A senior Lao official’s request to villagers and others affected by land grabs to bring their cases to government attention for redress is being met with suspicion, with civil society workers voicing doubts that much will now change.
“We realize that the public has been very critical of our handling of land issues,” Anothai Chanthalangsy, deputy director of the Land Department of Ministry of Natural Resources and Environment, said in a Laopost newswire on Sept. 15.
“And we have seen that some of these cases have become controversial,” he added.
Land policy and management in Laos is often poorly understood, Anothai said, “But on the other hand, some land officials abuse their powers in situations involving conflicts of interest.”
“To solve these problems, we are asking the public and other departments to help by watching and monitoring these corrupt officials.”
“Please inform us of any corrupt behavior you see by contacting our ministry, our department, or provincial authorities respectively by telephone or letter,” Anothai said.
Civil society workers inside and outside the one-party communist state say however that government invitations to the public to complain are nothing new.
“I have seen the government welcome public comments and complaints for many years, but so far there has been no strong mechanism in the government or national assembly to create solutions,” one CSO worker in Laos told RFA’s Lao Service, speaking on condition of anonymity.
“Villagers whose land was seized years ago have still not been compensated,” the worker said.
“They have submitted their complaints to the prime minister’s office and to the national assembly for many years, but I haven’t seen any land-conflict cases resolved in practice,” he said.
Leaders, officials go free
Speaking separately, Vanida S. Thepsouvanh—chairwoman of the Paris-based Lao Movement for Human Rights—said that land issues in Laos “have always been linked with corruption.”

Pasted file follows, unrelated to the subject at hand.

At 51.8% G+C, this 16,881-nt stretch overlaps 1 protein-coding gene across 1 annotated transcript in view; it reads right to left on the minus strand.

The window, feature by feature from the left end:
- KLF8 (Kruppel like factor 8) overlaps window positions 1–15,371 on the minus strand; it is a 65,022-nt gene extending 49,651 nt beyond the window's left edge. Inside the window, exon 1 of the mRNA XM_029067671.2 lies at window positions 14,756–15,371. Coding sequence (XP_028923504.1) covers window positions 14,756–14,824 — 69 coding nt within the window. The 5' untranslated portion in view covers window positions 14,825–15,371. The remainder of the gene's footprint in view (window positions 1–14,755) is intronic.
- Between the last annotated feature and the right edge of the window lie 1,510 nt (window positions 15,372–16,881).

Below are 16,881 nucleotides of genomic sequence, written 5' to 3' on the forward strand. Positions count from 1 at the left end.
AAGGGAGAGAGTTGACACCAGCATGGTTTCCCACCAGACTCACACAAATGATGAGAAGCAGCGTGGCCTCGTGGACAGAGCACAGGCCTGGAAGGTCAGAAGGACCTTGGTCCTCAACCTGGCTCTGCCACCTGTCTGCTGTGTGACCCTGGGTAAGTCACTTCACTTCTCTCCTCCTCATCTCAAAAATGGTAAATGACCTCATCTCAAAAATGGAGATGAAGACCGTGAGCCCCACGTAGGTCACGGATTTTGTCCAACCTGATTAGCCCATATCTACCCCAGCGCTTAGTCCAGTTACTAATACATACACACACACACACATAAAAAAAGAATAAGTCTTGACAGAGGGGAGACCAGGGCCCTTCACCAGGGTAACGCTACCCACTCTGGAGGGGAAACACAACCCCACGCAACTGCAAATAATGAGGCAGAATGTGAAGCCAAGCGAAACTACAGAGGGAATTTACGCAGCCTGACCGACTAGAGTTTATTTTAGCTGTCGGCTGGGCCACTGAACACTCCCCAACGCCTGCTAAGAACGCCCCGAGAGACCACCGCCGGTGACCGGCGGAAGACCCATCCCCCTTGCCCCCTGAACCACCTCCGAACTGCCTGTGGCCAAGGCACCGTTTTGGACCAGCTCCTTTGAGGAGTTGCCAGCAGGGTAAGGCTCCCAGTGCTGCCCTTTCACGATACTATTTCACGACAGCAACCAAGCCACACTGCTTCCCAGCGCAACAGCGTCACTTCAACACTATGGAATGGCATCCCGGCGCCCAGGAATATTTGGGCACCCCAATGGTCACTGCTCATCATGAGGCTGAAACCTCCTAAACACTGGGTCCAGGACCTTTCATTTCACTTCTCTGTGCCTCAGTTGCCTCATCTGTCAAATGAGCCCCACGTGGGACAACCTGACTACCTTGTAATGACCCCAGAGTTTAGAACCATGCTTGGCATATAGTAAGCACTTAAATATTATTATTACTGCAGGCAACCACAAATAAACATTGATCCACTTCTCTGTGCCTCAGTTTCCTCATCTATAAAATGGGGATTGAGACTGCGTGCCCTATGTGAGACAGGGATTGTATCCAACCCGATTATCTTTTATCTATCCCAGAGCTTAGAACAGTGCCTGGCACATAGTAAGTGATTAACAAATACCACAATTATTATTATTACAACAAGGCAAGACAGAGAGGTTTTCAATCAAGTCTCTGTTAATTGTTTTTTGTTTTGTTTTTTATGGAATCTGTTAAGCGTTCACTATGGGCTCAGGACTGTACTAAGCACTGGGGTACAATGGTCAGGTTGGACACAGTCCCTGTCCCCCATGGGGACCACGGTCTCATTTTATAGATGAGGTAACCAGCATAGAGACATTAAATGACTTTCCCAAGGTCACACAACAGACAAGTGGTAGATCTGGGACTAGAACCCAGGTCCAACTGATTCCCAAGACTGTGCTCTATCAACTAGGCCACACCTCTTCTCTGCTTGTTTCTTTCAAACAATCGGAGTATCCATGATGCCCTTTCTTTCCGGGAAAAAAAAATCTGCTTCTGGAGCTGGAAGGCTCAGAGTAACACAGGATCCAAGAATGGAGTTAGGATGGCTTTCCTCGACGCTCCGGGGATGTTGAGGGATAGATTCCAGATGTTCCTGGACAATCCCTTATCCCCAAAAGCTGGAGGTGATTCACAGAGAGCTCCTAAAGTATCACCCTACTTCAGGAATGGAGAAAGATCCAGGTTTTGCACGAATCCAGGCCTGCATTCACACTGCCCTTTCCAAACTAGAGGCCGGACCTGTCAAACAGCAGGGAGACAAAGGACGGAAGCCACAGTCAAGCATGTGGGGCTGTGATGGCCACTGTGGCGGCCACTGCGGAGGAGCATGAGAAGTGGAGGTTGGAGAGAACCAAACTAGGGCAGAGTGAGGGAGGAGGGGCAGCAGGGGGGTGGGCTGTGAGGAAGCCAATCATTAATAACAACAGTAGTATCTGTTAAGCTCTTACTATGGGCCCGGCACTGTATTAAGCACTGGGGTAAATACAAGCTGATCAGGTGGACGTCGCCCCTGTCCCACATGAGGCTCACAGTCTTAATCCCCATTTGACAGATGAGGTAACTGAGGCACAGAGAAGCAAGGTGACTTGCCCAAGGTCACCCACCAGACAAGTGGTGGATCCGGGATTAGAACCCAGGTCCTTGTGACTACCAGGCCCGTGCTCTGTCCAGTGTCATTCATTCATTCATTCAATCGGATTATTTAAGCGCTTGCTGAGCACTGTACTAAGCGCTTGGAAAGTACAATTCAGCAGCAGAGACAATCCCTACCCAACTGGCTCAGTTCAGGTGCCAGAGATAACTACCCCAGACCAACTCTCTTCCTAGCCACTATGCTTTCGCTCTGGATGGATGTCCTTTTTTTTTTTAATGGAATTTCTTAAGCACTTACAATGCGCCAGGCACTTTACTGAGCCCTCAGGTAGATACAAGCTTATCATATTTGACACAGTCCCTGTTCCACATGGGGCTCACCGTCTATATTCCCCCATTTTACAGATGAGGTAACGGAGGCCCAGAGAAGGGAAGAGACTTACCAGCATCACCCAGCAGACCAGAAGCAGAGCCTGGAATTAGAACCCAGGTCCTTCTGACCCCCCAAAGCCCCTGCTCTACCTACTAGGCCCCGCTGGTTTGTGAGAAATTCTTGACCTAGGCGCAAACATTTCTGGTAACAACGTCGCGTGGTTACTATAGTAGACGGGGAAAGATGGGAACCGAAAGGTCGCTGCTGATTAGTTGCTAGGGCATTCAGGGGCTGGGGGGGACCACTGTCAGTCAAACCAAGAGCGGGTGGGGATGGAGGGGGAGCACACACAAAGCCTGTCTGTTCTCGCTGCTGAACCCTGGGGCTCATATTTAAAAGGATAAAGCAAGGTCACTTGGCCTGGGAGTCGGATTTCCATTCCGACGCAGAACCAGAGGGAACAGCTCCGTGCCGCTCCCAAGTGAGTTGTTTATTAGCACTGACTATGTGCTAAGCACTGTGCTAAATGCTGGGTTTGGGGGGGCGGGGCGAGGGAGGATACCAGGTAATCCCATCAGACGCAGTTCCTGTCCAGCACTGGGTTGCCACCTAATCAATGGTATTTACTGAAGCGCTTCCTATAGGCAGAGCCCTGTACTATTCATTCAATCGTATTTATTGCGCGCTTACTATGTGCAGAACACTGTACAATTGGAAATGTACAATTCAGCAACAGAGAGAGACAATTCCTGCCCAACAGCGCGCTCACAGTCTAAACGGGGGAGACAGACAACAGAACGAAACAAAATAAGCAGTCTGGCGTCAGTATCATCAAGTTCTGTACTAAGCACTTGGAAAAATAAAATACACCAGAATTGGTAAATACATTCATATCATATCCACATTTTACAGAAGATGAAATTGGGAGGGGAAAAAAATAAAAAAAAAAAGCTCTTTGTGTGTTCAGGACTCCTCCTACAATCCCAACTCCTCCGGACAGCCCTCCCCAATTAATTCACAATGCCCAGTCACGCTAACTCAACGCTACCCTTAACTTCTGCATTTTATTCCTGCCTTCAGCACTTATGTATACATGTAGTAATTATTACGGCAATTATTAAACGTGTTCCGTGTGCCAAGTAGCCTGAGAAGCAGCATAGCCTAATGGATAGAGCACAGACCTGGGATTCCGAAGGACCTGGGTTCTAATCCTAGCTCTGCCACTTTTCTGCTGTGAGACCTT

“To this day, only unimportant public servants have been arrested for corruption, while everyone in the country knows that many high-level leaders and officials who are deeply involved in corruption are left unaffected and remain above all kinds of investigation.”
“The government’s commitment to end corruption, illegal logging, large-scale land leasing and concessions, and land grabs still needs to be proved and implemented at all levels,” she said.
“Laos cannot advance without transparent governance, the rule of law, freedom of expression, and a real space for civil society.”
Laos’s Ministry of Natural Resources and Environment has estimated that government officials have given more than one million hectares of the country’s total land area of 23.7 million hectares (58.6 million acres) as concessions to foreign investors, excluding land for mining and hydropower projects.
Some local residents who oppose land grabs or the appropriation of public property to turn over to foreign and domestic companies have refused to speak out publicly because they fear retribution.
In June 2015, a government employee in Luang Prabang province was detained for posting online a “confidential document” about a land concession granted to Chinese investors seeking to develop an area around the Khouangxi waterfalls, a popular tourist attraction.
Reported and translated by Ounkeo Souksavanh for RFA’s Lao Service. Written in English by Richard Finney.